After 4 years of development, it's finally completed. My magnum opus, the sequel nobody knew they wanted. Or perhaps the sequel nobody wanted, can't quite really tell where to put myself on the optimism versus modesty scale. The only thing I know for sure is that it's a relief to finally be able to hit that big red "release the game now" button after all this time! There's probably a few bugs left to squash and I've been terrible at building hype, but I can't stall forever. It's time to finally do this. The world might not be ready, I might not be ready, but the game is.

So... a madman's ramblings aside, what is all the fuss about?

Daemon Detective Gaiden 2 is a retro action platformer!

Nobody has done that before, right?

...yeah, I know everyone does that. But! It's not just any ol' boring platformer...


  • Local co-op for up to 4 players! Also comes with a VS mode!
  • 12 playable characters with unique skills! Find your favorite and put an unique spin to your platforming adventure!
  • Over 70 hand-crafted levels to explore and a dozen bosses to overcome!
  • Non-linear progression where worlds can be completed in any order and you can skip almost half of the collectibles!
  • Tons of different powerups to mess around with!
  • Quality hand-made 16-bit visuals and music!
  • Assist mode that lets you dial down various aspects of the game difficulty as you see fit for a smoother experience, or dial them up past the normal max values to turn DDG2 into a proper rage-game!
  • Fully customizable controls! Use Xinput gamepads straight outta the box, cram four players around a single keyboard, or anything in between!
  • Lots of unlockable secrets!
  • Speedrunner-friendly automatic timekeeping that bookmarks the time you first beat the game, and the time you 100%-ed it!

Itchio page



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Ver. 1.0.4

  • Fixed the visual issues with shields in the museum by moving NPC positions around a bit.
  • Fixed a potential audio issue.

Ver. 1.0.3

  • First public release.
  • Added special case collision checking to Gaping Abyss to prevent the floor from getting stuck in players when it's opening and closing.
  • Fixed a Spark going inside the walls in Outer Wall.
  • Changed the way shields are drawn to make them look less glitchy on the world map and museum map. (This necessitated duct taping up the entire world-map drawing code a bit)
  • Dragon Fireballs now dissipate after a set time even if they're still on-screen. (This time is generous enough that they'd normally leave the screen before the timer runs out, but short enough that Gaping Abyss will be less frustrating if you keep missing the weak point)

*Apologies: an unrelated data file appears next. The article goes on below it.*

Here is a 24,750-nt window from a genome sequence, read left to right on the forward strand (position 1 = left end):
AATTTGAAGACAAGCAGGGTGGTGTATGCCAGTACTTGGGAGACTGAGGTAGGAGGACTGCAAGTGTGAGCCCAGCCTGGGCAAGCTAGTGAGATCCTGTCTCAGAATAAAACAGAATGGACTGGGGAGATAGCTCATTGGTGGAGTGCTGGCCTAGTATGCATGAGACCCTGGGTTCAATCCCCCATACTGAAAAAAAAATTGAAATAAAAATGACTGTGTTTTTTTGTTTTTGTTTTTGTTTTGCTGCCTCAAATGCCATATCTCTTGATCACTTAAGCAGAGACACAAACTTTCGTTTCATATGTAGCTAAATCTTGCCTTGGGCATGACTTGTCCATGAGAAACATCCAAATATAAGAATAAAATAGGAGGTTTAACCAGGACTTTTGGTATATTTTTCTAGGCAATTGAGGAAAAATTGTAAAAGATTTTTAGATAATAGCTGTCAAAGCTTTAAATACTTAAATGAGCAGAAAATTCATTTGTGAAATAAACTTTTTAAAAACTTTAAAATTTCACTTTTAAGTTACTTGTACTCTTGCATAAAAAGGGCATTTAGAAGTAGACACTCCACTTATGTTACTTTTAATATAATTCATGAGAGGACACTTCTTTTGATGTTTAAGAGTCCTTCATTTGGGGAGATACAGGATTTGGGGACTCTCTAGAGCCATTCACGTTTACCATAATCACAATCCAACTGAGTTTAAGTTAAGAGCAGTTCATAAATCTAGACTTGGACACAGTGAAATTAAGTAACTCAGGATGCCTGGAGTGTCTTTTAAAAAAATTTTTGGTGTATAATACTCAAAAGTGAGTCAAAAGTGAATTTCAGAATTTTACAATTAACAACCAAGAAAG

Ver 1.0.2, 1.0.1, 1.0.0

  • Fixed various bugs based on test-player feedback.

Thanks for the input!

I guess one way to fix the shop issue would be to have shops have two categories of items: "vanilla" which are every item of every category of things the shop is selling from the appropriate tier range, and "special deals" which are randomly generated items with random special effects. (Right now every item is fully defined by its tier and category, I think it'd be fun if items could have random affixes and stat changes to make them a bit more unique). If you want a good sword you know you can find the highest-tier one from the store's ordinary selection, but if you're lucky it might have a special one in right now that has some unique flavor.

Disgaea had pretty in-depth item mechanics, and one of my biggest regrets with Shattered World is that I didn't have time to copy those as well... for the remake I'd definitely get some system in to have more item variety (maybe even a system that lets you upgrade items so they don't get obsolete once you get access to higher tiers, so you can bring along that Lv.1 sword with an awesome ability through the entire game if you want to)

Another idea could be to have some sort of crafting system that lets you make any item you want using the same materials... then you would have even more control over what items you get. I can see how I could make this work with the "more personal items" thing technically, too... items could provide skills the same way as Essences do, and you'd craft equipment using Essence and some special crafting materials... they could all use the same system, and every effect I could think of could be implemented as a passive or active skill. Maybe the reverse could also be a thing, dismantling an item to get crafting materials and the Essence of any skills it provides when equipped, so you can learn them permanently or put them into new items with higher power?

Speaking of RNG, by the way, you're guaranteed to get an item drop every 10 items and a rare item drop (an item of higher tier than the battle rank) every 100 items. I figured it was a more fair way to distribute loot than having 10% / 100% chances since it's fair both in the short and long run, and since battles against 10 enemies at once or more isn't uncommon you don't need to sit through too many battles to get those drops (every enemy you defeat adds 1 item to the battle loot table).

Also, don't forget to make a 315x250 (or 630x500) thumbnail! The thumbnail is seen by a lot more people than the banners.